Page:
Hunter’s unforgettable historical novel focuses on the circumstances that warp some personalities and strengthen others.
Spirited and sorrowful, Laura Hunter’s Beloved Mother depicts the cruelties that shape generations in an Appalachian coal mining town.
Spanning from the 1920s to the 1960s, the book centers on three characters whose fortunes take severe turns. They are Mona Parsons, who, over her years, assumes additional identities, including that of Beloved Mother, a Cherokee herbalist and healer; her younger sister, Anna, a woman plagued by guilt; and Anna’s daughter, Lily, the first woman of her family to break free from the land that scars them all.
The complex plot begins in Mona’s youth. Brutalized by a drifter, she’s saved by a Cherokee man whose mother grooms Mona to become the tribe’s next Beloved Mother. Tragedy arrives before Mona can assume the role. She’s cast out, but she shapes herself into her own damaging version of a Beloved Mother, whose belief in her godlike powers ripples across decades.
In a stunning mixture of psychological horror and self-empowerment, the book examines Mona’s responses to early events and her impact on Anna and Lily. Chapters that feature Anna draw parallels between Mona’s rough entry to adulthood and Anna’s own experiences, which also include fleeing home and experiencing trauma. Lily’s birth and growth signal the beginning of an even harsher period, when Mona steps in to interfere with Anna’s life and mentors Lily to become her successor.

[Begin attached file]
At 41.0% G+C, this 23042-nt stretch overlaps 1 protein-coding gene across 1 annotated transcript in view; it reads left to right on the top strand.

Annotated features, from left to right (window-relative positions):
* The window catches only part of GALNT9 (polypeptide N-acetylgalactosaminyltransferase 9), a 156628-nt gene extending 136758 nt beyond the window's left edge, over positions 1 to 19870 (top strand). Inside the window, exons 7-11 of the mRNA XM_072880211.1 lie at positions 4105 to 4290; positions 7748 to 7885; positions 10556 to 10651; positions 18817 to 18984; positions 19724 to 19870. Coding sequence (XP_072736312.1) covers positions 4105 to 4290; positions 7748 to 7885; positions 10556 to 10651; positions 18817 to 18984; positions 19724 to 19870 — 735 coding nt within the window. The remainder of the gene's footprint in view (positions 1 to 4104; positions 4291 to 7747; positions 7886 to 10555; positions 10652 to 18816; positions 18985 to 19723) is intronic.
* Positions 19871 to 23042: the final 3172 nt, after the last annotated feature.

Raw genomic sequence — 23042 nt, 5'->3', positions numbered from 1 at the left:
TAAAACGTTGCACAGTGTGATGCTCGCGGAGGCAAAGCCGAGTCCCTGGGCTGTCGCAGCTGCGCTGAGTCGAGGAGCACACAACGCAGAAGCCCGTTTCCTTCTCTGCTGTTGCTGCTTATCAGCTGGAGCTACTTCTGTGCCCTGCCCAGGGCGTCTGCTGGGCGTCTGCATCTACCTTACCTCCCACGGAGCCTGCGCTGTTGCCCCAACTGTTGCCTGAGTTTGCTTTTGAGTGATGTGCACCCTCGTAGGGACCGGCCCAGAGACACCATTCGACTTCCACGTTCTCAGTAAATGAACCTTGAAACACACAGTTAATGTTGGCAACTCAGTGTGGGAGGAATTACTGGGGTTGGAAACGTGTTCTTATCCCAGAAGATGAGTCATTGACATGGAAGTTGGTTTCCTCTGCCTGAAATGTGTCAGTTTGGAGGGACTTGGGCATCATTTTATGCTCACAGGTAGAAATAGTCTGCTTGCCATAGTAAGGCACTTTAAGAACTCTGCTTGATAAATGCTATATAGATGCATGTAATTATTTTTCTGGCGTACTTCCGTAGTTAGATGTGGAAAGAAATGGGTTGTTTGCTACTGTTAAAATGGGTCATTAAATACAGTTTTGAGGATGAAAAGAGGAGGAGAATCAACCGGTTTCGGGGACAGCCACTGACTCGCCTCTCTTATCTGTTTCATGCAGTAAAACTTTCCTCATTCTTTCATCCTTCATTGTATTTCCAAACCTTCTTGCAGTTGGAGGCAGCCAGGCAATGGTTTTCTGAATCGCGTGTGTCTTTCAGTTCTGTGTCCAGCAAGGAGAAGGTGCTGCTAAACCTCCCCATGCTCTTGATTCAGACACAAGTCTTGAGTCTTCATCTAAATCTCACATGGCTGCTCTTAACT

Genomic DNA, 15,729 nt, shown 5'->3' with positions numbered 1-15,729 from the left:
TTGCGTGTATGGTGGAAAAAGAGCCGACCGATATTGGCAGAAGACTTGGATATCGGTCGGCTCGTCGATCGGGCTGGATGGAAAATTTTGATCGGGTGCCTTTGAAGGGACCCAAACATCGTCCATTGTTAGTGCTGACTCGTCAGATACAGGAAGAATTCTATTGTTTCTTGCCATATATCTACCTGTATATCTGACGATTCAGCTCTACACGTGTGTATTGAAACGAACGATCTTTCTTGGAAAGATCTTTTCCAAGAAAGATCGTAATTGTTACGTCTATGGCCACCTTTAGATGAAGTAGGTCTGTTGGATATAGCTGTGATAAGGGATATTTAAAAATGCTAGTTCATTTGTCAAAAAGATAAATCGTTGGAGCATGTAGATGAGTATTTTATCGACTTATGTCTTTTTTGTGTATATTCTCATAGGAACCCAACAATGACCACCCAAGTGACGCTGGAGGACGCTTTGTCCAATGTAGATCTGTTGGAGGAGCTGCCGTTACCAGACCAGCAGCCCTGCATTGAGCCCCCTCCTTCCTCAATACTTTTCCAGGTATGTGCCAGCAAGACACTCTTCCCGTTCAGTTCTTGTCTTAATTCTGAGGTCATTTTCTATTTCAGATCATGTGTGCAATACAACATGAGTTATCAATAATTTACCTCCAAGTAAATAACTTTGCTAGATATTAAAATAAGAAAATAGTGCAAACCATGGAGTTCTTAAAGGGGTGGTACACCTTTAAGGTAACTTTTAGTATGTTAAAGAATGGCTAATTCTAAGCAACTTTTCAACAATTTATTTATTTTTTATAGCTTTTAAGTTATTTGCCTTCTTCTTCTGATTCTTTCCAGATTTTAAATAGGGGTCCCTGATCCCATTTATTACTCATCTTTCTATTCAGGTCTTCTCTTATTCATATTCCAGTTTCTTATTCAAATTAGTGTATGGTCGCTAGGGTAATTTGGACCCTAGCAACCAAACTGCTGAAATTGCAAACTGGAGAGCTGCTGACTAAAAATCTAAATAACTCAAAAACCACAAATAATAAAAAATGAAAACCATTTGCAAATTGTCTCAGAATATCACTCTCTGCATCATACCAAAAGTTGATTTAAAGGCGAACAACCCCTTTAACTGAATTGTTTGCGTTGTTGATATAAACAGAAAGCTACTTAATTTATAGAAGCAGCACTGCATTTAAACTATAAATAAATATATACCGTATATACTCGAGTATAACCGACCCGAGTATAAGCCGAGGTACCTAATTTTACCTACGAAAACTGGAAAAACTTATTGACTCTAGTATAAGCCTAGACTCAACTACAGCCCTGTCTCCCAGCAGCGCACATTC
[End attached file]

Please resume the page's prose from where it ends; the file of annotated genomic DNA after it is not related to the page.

There’s little reprieve to the book’s stinging realism. Grim events include rape, abortion, mental disturbances, adultery, child abuse, and murders. Despite what happens, each character’s actions remain grounded. The women leads come across with deep acuity, their conflicting emotions and tangled motivations exposed. It becomes tough to assign blame when no one in the novel is without their faults.
Amid the bleakness of the mine town, which is evocatively described down to its animal life and weather, there’s enough light to push back despair. It arrives in the form of goodhearted characters, including Gabe, a shopkeeper who cares for Anna and Lily, and neighbors that aid each of the women at separate times.
It takes one character’s revenge plot to tilt the scales toward healing. The denouement fits with the book’s near-Gothic darkness, which is nowhere more evident than in Lily’s discovery of the town’s abortion room, replete with an Edwardian chair and fetal remains. As visceral as certain scenes become, the writing maintains a tight balance between imparting discomfort for the sake of building up the book’s mythical tones and presenting discomfort as a bold fact of human dramas.
Italicized interludes feature dialogues between the Great Spirit, Sister Sun, and Brother Moon who observe what happens on earth with varying degrees of curiosity, indifference, and concern. Whether they intervene or refrain, their gossip and personalities add levity. They reinforce the idea of greater beings with whom people can fall in and out of harmony. They turn distracting when national and world events creep in as reasons for Great Spirit to turn away.
Lily’s transformation into a young woman who learns how to save herself is a powerful repudiation of the past. For all the ruin that befalls Mona and Anna, the book ends on a hopeful note.
Hunter’s historical novel focuses on the circumstances that warp some personalities and strengthen others. Beloved Mother is an unforgettable look at Appalachia’s women.
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